Members of the Sailing Club and sailing enthusiasts are in for a treat this Saturday. Dawn Riley, one of the world’s best known adventurer-sailors, the pioneering CEO of a winning America’s Cup team and current America’s Cup challenge American Magic participant, will be speaking at an exclusive event.
The evening begins at 6 p.m. and runs until 9 p.m. with tickets costing $25 per person.
Riley was the first American, male or female, to race in three America’s Cups and two Whitbread (now Volvo) Round-the-World Race Sailing teams. She also won the 1992 America’s Cup and a number of World Championships. She served as president of the Women’s Sports Foundation, founded by Billie Jean King, was the 1999 Rolex Yachtswoman of the Year, 2002 IC45 World Champion and the first two-time winner of the Santa Maria Cup.
She is both an expert big-boat and match-racing sailor and was the first woman ever to manage an entire America’s Cup syndicate.
‘Taking the Helm’
Riley published her book, “Taking the Helm,” written with co-author Cynthia Goss, in 1999. Her adventure memoir tells the tale of skippering the 60-foot Heineken in the Whitbread Round-the-World Race.
“I am amazed at how relevant the lessons of Heineken still are,” said Riley. “That race taught me how to lead, how to trust my own decisions, and how to overcome challenges – many of which threatened our lives … I hope a new generation of readers will become armchair sailors with this book and, like me, experience a great adventure while getting a crash course in what it means to take a leadership role.”
“Taking the Helm” tells the story of Riley and her crew in the 1993-94 Whitbread Round-the-World Race. Riley was telephoned after the first leg of this ocean marathon, when the crew on the only all-female entry in the race was riven by dissent, financial problems and personal conflicts; only a new captain could save this team from mutiny and lead the women to a successful finish. Riley quickly packed up her life and flew to Uruguay. After four days of hasty boat preparation and group training, the women set sail from sunny Punta del Este, unprepared for the perils of the treacherous Southern Ocean. The crew not only braved near-hurricane-force winds, numbing temperatures and jagged icebergs in the face of physical injury, dwindling supplies, equipment failure and overall exhaustion; they also faced bitter dissent among their crew. In the end, these women traveled much farther than the race’s 32,000 miles. With each leg and each new test, they learned to rally under their captain’s leadership. In recounting how she took responsibility for the lives of 11 other women, Riley tells an extraordinary story of self-discovery within the gripping context of the world’s most demanding sailboat race.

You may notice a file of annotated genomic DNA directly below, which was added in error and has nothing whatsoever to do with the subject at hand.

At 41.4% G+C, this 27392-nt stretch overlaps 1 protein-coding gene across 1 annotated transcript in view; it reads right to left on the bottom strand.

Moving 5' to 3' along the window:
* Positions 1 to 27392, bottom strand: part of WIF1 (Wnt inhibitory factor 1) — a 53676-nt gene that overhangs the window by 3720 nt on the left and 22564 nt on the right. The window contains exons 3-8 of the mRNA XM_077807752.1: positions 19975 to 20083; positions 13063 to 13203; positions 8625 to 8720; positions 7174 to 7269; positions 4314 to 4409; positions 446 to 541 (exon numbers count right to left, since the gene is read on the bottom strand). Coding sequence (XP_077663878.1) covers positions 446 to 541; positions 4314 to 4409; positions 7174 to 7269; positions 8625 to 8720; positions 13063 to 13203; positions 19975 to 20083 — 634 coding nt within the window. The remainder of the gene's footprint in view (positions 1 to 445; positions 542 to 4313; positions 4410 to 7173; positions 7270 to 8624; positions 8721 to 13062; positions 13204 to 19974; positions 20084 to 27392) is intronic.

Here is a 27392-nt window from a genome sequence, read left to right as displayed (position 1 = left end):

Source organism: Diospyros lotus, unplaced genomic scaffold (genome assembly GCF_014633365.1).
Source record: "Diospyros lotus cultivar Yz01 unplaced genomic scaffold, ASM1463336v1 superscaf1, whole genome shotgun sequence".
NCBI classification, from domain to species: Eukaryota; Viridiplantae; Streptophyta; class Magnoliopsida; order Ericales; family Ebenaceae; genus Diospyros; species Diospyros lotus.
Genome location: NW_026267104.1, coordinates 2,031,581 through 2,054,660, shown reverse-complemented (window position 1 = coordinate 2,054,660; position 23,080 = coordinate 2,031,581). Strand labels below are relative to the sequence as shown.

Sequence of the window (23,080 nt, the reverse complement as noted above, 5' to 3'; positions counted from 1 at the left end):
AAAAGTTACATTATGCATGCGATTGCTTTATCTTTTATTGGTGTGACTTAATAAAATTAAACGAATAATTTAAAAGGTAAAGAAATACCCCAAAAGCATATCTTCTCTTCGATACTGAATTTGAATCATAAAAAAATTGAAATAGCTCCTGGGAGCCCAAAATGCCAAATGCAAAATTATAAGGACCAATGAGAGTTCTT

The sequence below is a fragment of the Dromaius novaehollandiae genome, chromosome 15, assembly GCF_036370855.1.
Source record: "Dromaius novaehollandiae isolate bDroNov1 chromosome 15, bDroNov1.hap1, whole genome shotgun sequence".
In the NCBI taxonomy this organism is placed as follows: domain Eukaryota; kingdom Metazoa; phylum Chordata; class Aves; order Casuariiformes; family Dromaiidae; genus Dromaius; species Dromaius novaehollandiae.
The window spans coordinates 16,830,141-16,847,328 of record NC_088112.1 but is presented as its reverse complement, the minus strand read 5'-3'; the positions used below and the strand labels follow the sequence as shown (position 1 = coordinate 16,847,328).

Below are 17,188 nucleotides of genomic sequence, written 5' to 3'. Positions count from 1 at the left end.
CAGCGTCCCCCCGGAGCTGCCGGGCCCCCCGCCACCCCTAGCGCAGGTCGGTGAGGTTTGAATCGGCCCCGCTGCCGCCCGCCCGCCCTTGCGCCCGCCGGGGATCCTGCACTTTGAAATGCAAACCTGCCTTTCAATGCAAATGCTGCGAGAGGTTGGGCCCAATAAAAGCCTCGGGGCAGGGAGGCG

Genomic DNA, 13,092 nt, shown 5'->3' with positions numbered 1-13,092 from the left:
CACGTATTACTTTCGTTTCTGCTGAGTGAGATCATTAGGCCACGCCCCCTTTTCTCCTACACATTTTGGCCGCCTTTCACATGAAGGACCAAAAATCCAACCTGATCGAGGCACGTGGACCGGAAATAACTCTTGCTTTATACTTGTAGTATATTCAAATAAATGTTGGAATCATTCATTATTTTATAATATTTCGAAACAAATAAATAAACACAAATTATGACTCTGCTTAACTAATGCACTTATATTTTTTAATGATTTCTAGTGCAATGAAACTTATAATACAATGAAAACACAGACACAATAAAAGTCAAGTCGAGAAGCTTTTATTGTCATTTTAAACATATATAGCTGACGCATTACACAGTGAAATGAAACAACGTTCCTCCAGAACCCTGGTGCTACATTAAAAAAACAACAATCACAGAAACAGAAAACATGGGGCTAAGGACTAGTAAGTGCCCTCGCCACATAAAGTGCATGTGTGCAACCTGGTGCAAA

“Women have done great things in sailing – and will continue to do great things,” says Riley. “But as with any disadvantaged group, realizing they are disadvantaged is the first step, and then it’s like a jolt, a wake-up call, and you make huge progress and have some successes; but you can get complacent and assume, we are just going to keep moving forward. That does not always happen. It takes energy, and it takes young people who will put themselves out there and make a difference.”
“Taking the Helm” is available in paperback and e-book formats.
For more information on Dawn Riley’s local speaking engagement and tickets, call 526-0697 or email [email protected]